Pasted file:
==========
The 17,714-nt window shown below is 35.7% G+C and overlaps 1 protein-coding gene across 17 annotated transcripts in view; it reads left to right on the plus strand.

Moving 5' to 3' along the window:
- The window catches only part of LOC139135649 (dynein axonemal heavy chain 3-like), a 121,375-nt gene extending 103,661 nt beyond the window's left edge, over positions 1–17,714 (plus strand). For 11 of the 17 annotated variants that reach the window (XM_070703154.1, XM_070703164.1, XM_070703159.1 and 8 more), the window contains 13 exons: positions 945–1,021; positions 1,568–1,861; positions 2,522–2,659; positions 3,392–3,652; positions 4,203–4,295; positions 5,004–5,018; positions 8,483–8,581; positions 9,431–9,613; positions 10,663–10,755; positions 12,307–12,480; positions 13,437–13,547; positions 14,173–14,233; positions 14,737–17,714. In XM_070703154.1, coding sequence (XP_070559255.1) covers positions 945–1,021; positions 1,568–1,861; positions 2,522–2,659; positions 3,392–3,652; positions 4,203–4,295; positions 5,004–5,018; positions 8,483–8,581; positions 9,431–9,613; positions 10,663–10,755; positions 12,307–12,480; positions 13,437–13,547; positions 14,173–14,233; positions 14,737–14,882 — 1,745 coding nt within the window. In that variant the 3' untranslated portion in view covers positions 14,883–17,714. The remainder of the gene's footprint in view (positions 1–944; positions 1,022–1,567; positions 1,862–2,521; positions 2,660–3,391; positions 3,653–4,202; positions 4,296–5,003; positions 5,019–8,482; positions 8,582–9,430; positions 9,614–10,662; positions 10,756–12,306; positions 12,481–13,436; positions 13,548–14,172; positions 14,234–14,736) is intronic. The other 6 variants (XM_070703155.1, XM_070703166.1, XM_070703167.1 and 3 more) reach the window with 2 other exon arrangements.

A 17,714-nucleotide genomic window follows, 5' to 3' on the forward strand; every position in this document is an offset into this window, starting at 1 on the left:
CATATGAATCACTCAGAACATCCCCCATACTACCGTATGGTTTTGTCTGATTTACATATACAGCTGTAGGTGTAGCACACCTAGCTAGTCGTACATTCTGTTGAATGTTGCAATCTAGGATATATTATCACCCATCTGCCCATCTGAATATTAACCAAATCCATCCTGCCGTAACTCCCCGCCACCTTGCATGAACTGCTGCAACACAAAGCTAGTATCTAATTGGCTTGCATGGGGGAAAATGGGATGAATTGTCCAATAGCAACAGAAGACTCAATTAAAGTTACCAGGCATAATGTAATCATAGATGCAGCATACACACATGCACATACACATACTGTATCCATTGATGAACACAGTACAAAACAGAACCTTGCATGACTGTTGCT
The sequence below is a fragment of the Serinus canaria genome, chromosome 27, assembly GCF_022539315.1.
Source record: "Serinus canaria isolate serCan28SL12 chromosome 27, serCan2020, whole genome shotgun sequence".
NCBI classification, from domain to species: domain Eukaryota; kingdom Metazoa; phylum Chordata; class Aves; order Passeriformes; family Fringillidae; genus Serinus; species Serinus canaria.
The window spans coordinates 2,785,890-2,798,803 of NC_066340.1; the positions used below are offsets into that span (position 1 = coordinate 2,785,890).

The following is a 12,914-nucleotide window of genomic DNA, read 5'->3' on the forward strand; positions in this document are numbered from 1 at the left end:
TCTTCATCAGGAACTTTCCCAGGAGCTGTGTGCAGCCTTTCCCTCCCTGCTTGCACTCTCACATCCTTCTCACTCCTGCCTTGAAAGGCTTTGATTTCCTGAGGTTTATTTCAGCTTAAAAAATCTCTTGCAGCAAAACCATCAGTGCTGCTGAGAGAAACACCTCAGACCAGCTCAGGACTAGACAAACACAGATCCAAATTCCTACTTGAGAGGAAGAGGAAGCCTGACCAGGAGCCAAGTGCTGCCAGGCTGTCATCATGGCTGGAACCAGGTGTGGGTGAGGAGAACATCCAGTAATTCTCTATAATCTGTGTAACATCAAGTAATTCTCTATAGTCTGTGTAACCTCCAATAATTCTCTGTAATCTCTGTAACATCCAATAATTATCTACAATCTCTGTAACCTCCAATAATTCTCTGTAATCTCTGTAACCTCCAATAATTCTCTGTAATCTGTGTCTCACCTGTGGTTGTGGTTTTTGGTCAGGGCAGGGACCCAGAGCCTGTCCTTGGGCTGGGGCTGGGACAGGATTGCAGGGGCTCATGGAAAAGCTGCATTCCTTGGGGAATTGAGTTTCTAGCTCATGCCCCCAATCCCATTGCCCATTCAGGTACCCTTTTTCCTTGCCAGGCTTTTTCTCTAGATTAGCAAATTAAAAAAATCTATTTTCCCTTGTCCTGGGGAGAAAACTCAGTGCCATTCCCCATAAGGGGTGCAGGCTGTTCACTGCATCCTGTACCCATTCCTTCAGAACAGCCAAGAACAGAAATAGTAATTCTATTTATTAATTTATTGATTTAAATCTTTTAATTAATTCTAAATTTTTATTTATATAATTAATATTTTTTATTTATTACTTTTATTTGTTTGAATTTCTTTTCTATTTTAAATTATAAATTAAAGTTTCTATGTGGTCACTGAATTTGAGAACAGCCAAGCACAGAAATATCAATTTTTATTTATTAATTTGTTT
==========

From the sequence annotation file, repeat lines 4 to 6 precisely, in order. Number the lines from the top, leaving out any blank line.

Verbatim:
A 17,714-nucleotide genomic window follows, 5' to 3' on the forward strand; every position in this document is an offset into this window, starting at 1 on the left:
CATATGAATCACTCAGAACATCCCCCATACTACCGTATGGTTTTGTCTGATTTACATATACAGCTGTAGGTGTAGCACACCTAGCTAGTCGTACATTCTGTTGAATGTTGCAATCTAGGATATATTATCACCCATCTGCCCATCTGAATATTAACCAAATCCATCCTGCCGTAACTCCCCGCCACCTTGCATGAACTGCTGCAACACAAAGCTAGTATCTAATTGGCTTGCATGGGGGAAAATGGGATGAATTGTCCAATAGCAACAGAAGACTCAATTAAAGTTACCAGGCATAATGTAATCATAGATGCAGCATACACACATGCACATACACATACTGTATCCATTGATGAACACAGTACAAAACAGAACCTTGCATGACTGTTGCT
The sequence below is a fragment of the Serinus canaria genome, chromosome 27, assembly GCF_022539315.1.